Little Women, by Louisa May Alcott
The Decameron, by Giovanni Boccaccio
Dinotopia series, by James Gurney
Animal Farm, by George Orwell
Titus Groan, by Mervyn Peake
Chalion series, by Lois McMaster Bujold
Lud-in-the-Mist by Hope Mirrlees
The Faerie Queene, by Edmund Spenser
Embassytown, by China Miéville
Valdemar series, by Mercedes Lackey
The Screwtape Letters, by C.S. Lewis
Rebecca, by Daphne du Maurier
Orlando: A Biography, by Virginia Woolf
The Saga of King Hrolf Kraki, by Anonymous
The Fionavar Tapestry, by Guy Gavriel Kay
Tipping the Velvet, by Sarah Waters
Oryx and Crake, by Margaret Atwood
The Golden Notebook, by Doris Lessing
Anna Karenina, by Leo Tolstoy
Avalon series, by Marion Zimmer Bradley
A Dirge for Prester John, by Catherynne M. Valente
Macbeth, by William Shakespeare
Frankenstein, by Mary Shelley
Islandia, by Austin Tappan Wright
Pern series, by Anne McCaffrey
The Iron Dragon's Daughter, by Michael Swanwick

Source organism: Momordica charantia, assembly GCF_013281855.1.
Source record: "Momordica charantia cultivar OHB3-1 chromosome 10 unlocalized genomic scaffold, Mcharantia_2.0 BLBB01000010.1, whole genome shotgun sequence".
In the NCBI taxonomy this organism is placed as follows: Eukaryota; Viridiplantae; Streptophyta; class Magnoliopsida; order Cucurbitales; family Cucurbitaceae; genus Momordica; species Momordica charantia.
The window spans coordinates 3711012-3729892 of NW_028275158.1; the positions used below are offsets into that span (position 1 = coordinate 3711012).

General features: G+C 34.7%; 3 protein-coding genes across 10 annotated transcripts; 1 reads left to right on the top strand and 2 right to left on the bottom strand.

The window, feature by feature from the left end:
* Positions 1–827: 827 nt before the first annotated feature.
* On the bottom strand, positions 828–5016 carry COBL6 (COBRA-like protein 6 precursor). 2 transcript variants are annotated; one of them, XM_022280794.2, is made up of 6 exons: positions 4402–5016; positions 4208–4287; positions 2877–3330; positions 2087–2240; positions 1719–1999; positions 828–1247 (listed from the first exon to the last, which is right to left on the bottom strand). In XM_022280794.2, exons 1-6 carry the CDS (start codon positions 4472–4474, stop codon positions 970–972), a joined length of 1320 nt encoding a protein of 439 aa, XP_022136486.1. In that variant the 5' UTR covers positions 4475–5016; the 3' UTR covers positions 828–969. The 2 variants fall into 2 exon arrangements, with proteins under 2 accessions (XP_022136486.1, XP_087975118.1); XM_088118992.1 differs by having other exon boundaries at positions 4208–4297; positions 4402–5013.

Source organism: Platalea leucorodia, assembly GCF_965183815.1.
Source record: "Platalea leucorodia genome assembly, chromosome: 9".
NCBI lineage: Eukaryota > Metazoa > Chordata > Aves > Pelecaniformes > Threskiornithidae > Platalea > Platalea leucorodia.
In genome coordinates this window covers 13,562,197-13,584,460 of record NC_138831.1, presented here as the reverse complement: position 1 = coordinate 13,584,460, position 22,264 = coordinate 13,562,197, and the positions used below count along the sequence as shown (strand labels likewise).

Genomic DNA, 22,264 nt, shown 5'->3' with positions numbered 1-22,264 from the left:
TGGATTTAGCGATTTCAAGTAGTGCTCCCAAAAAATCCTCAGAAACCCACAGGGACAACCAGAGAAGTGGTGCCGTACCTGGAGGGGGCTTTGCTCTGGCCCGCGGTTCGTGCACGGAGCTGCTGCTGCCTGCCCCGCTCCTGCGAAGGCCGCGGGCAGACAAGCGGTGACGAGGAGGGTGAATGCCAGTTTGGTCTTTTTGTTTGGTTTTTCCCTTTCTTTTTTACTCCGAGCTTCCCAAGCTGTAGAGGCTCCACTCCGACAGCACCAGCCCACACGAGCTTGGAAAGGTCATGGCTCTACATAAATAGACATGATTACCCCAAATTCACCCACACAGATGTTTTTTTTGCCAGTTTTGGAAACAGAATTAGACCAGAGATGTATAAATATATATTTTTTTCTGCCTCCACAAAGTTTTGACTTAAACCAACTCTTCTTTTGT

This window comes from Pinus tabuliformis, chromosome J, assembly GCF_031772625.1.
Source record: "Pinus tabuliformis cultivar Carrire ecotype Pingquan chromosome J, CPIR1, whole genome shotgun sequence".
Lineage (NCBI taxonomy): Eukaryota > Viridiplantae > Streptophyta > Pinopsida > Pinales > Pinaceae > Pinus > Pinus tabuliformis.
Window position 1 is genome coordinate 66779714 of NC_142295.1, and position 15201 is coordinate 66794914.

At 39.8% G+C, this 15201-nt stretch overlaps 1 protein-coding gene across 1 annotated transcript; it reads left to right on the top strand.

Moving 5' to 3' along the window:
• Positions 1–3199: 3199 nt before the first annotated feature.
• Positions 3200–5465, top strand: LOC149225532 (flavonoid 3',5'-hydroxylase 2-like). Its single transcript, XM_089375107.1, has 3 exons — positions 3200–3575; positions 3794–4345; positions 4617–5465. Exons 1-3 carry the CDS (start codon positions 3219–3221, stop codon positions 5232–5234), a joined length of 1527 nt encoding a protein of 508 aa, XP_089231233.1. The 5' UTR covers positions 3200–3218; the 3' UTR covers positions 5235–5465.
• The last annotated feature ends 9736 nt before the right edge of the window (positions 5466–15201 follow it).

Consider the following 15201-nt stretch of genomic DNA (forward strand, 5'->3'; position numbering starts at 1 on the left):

A Little Princess, by Frances Hodgson Burnett
Harry Potter series, by J.K. Rowling
The Brothers Karamazov, by Fyodor Dostoyevsky
James and the Giant Peach, by Roald Dahl
American Gods, by Neil Gaiman
The Phantom of the Opera, by Gaston Leroux
Saga of Recluse series, by L.E. Modesitt Jr.
The Makioki Sisters, by Jun'ichirō Tanizaki
Ficciones, by Jorge Luis Borges
Study series, by Maria V. Snyder
Genji Monogatari, by Murasaki Shikibu
Kencyrath series, by P.C. Hodgell
The Canterbury Tales, by Geoffrey Chaucer
Pale Fire, by Vladimir Nabakov
The Hobbit, by J.R.R. Tolkien
Kushiel series, by Jacqueline Carey
Prose Edda, by Snorri Sturluson
Howl's Moving Castle, by Diana Wynne Jones
Northanger Abbey, by Jane Austen
Faust, by Johann Wolfgang von Goethe
The Queen's Thief series, by Megan Whalen Turner
The Worm Ouroboros, by E.R. Eddison
Battle Royale, by Koushun Takami
The Picture of Dorian Gray, by Oscar Wilde
The Last Unicorn, by Peter S. Beagle
Medea, by Euripides
Memory, Sorrow, and Thorn, by Tad Williams
The Master and Margarita, by Mikhail Bulgakov
Witcher series, by Andrzej Sapkowski
Lavinia, by Ursula K. LeGuin
The King of Elfland's Daughter, by Lord Dunsany
Jonathan Strange and Mr. Norrell, by Susanna Clarke
Or one of those fancy lists, if you'd prefer.